Bin Hammam Stands Up the Ethics Committee and Lisle Austin is a Bad Joke

Today in Zurich the full FIFA Ethics Committee got together to hear Mohammad Bin Hammams' explanation of his actions in Port of Spain on May 10.

What they got instead was the sound of silence.

Bin Hammam, who flew into Zurich yesterday loudly trumpeting his innocence and claiming that the evidence against him is "flimsy", chose at the very last minute to stay in his hotel suite rather than face questioning from Justice Damaseb & Co.

Since Jack Warner, who claimed all along that he would "cooperate fully" with the committee, chose to stay in Trinidad & Tobago, while Jason Sylvester and Debbie Minguell still refuse to even return phone calls, that makes it a clean sweep: not one of the FIFA officials accused of participating in the T&T BribeORama will be taking questions today or, presumably, any other day.

For Bin Hammam this last minute refusal to appear is a real surprise; although he's been saying on his personal blog that he felt he was being ill treated and expected to be found guilty no matter what, he's also been insisting that he intended to vigorously defend himself.

Instead, sounding a lot like a man who knows the jig is up, he wrote:

"It seems likely that Fifa has already made its decision weeks ago. So, none of us should be completely surprised if a guilty verdict is returned."

He also claims he intends to continue his quest for "justice" no matter where it leads:

"Rest assured, though, that justice will eventually prevail, whether through the Fifa ethics committee, the Court of Arbitration for Sport or, if necessary, through other courts or legal proceedings in courts where we will be equal and no special privileges will be granted to either party."

In the meantime, the only evidence he has offered the committee is a receipt from Jack Warner's travel agency, Simpaul - the same one Jack swore to FIFA he didn't have anything to do with any more - for $360,000, the amount which BinMo said he was charged for the travel expenses of the CFU delegates.

Warner told the committee back on May 30 that it was only about $250,000.

(I'm notoriously bad at math, so would someone kindly help me out here? Out of 25 CFU feds, one (Cuba) didn't attend and one (T&T) presumably didn't have travel expenses. That means that for plane tickets and two days in a hotel in Port of Spain Bin Hammam paid Warner over $15,000 per head, doesn't it?)

Other than that, the Qatari has steadfastly refused to produce any of the information the committee asked for, particularly his bank statements from May.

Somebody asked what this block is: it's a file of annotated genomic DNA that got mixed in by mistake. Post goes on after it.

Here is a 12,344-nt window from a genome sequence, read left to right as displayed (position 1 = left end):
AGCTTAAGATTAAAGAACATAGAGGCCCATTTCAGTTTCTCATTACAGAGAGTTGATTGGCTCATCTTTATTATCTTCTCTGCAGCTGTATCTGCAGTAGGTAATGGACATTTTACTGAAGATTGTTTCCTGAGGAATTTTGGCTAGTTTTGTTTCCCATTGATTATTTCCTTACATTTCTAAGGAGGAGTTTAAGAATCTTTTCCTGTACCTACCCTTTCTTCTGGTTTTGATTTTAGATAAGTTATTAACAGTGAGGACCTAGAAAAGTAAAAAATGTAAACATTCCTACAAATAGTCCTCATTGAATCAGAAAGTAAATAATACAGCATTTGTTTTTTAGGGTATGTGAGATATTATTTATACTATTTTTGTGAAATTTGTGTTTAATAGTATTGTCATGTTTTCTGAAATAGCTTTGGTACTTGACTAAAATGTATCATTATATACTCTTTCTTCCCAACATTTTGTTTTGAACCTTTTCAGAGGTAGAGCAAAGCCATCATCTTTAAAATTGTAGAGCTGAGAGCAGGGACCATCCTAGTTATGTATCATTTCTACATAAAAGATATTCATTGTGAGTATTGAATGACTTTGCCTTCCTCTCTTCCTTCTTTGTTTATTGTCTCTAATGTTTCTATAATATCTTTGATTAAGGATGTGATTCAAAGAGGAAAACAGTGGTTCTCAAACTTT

You may recall that Justice Damaseb, when he first laid out the charges against the Absent Four, was quite clear about the fact that according to FIFA's published Ethics Rules they can and will use lack of cooperation with the Committee and their designated investigators as prima facie evidence of guilt.

In that case, the empty chairs in the meeting room will be heard loud and clear whether they are occupied or not.

(The committee apparently intends to follow the published schedule and announce a final verdict sometime tomorrow afternoon via a live stream at FIFA.com.)

Of course, there never really was much doubt about the final verdict.

Not because, as Bin Hammam would have it, the deck is stacked against him, but rather because, at the end of the day, a million bucks in cash got passed around on the day in question and there's simply nobody else who had either the means or the motive to do so.

Meanwhile in Barbados, in a depressingly predictable media release, Lisle Austin used the Andrew Jennings "revelations" about Chuck Blazers' contractually mandated compensation arrangements to once again demand that he be given the reins of CONCACAF so that he can conduct "a forensic accounting review" of the organization records in the interests of, altogether now: "transparency and reform."

Why, it's almost as if someone arranged the timing so that this would hit the media today. What a coincidence. What a farce.

He points out, quite rightly, that on the very day he took office - which turned out to be his only day in office - when he "fired" Chuck Blazer he said he was ordering this same "forensic accounting" investigation - (although, as noted, it doesn't appear that the President has the statutory authority to order any such thing) to uncover evidence of skulduggery, and implying that the papers which Andrew Jennings quite conveniently found jammed under his door a few days ago constitute some kind of shocking revelation of information he was unfamiliar with.

Which sounds reasonable until you recall that, as the Senior Vice President of CONCACAF and a member of that bodys' Executive Committee, he's not only known about Blazers' deal for five years, he undoubtedly approved it along with the rest of the committee. This isn't news to him.

Not by a long shot.

By statute, the CONCACAF ExCo administers the organization, approves the budget, negotiates contracts and has detailed, day-to-day knowledge of, among other things, where the money is going.

Furthermore, upon careful review, Blazers' compensation is not only not at all out of line but, in fact, might actually be on the low end of the scale for that type of work.

Once again, Jack Warners' lapdog is simply baying at the moon. It'll be interesting to see whether media outside of the Caribbean picks up Austins' ludicrous screed or if, at long last, it's finally dawning on people that the guy is nothing but a worthless, lying clown.

You do have to give him one thing though:

He claims he's only interested in "transparency" and it must be so since this whole "slip some stuff to Andrew Jennings and then pretend it's some kind of shocking revelation" ploy is, to anyone who's paying attention, about as "transparent" a setup as you can possibly imagine.

As a commenter put it the other day, if this low rent farce is the best Warner can do, he's even deader than we thought.